Home Plants Control Options Ecology ID Systems
Plant Info Overview
Plant List
       Total List
       By Plant Type
Plant ID Systems
       Expert ID Sys
       Continue Expert ID Sys
       Free Selection ID Sys

Last Updated: Spring 2012
Click to view plant video.

Synonyms: NONE

Family: Salviniaceae

Home Range/U.S. Introduction:
Salvinia molesta is native to southeastern Brazil. Introduction of the mat forming fern is thought to have arisen from the water gardening and/or aquarium trade where plants are either sold directly or occur as contaminants in water garden stock. Infestations have been reported from several states including Texas, Alabama, Mississippi, Louisiana, Florida, and Hawaii. The predicted range of the plant in the U.S. approximates the current distribution of waterhyacinth.

U.S. Range Map:

Distribution was determined by a combining of the distribution information obtained from the following websites:

USDA, NRCS. 2012. The PLANTS Database (http://plants.usda.gov, 18 June 2012). National Plant Data Team, Greensboro, NC 27401-4901 USA.

U.S. Geological Survey. [2012]. Nonindigenous Aquatic Species Database. Gainesville, Florida. Accessed [6/18/2012].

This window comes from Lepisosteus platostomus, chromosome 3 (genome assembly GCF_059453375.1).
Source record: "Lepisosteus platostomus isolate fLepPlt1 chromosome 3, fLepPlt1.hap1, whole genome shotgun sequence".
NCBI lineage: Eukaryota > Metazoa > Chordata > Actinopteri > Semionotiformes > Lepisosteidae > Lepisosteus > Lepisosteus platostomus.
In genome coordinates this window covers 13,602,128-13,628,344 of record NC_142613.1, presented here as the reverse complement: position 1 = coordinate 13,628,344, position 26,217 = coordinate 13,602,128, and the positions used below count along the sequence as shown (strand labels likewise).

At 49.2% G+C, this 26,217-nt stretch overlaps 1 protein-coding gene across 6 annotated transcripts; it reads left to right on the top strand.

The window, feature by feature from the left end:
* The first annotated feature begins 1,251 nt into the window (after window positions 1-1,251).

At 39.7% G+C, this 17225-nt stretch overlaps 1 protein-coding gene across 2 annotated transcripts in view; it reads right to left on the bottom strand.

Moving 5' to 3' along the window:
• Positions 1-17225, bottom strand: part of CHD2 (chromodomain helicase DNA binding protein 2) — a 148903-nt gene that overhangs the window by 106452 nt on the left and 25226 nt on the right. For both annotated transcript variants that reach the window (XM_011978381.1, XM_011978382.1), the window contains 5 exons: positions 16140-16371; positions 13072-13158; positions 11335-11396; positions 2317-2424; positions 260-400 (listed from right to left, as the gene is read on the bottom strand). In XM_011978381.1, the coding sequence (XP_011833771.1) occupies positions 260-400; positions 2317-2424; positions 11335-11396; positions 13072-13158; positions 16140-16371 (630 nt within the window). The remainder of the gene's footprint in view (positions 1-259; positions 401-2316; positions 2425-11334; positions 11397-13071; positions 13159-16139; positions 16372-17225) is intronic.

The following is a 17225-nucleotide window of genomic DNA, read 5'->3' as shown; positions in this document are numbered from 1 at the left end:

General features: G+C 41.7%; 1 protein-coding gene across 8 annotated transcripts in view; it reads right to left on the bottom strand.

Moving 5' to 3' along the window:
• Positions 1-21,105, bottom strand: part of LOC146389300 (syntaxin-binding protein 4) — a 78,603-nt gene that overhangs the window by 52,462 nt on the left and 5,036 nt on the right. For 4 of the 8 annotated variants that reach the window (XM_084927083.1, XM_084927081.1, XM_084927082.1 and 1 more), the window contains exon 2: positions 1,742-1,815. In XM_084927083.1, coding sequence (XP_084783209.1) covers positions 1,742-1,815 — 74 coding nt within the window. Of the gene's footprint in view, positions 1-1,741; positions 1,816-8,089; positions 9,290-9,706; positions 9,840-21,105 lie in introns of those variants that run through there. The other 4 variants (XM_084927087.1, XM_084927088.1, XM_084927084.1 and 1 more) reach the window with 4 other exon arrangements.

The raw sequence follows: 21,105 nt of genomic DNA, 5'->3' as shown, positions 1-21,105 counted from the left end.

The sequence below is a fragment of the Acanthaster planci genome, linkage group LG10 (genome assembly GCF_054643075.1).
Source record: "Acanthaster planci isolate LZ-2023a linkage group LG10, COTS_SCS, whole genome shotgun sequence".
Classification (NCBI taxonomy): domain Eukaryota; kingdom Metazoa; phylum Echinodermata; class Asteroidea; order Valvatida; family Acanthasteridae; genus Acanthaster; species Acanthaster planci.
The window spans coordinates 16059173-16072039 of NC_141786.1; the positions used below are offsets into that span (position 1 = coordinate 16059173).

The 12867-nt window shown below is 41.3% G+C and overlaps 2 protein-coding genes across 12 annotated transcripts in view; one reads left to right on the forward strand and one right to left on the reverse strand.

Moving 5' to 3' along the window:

Species Description:
Giant salvinia is a free floating aquatic fern. An individual plantlet consists of a horizontal stem that produces two floating leaves (fronds) up to 25 cm long and a highly dissected submerged frond up to 25 cm. The floating leaves are green, sessile to short petiolate, broadly ovate in shape with entire margins. The midrib extends from the base to the apex of the leaf. The upper surface of the floating fronds is covered with parallel rows of hairs that have a characteristic "cagelike" structure at the apex. When plants are young, these leaves are small and float on the water surface. As plants age, the floating leaves become crowded and fold against one another resulting in a more vertical leaf position. The brown, feathery submerged leaf resembles and functions as a root. This frond bears the sporocarps or spore forming structures. The globose sporocarps are densely hairy, short stalked and 2-3 mm in diameter. Spores are rarely formed and if present are deformed and infertile.

Habitat/Growth Characteristics:
Giant salvinia grows best in stagnant or slow flowing water. Quiet waters of lakes, ponds, bays, oxbows, ditches, swamps, and marshes may be susceptible to invasion. In Ceylon, the species has proven to be problematic in rice fields. The rhizomatous plant can rapidly form dense floating mats of vegetation. Disturbance usually results in fragmentation and any fragment having an axillary bud can give rise to a new plant. The optimum temperature range for growth is 25-28 deg C and under these conditions plants can double within 1 week.

Giant salvinia can impact irrigation systems, navigable waters, fisheries, electric power production, and rice farming. Giant mats reduce light penetration and result in oxygen depletion. As light becomes limiting, it affects the growth and survival of phytoplankton and vascular plants. Oxygen depletion may be so severely reduced beneath a mat that it influences fish survival. Extensive mats may exacerbate a situation because they prevent water circulation and mixing.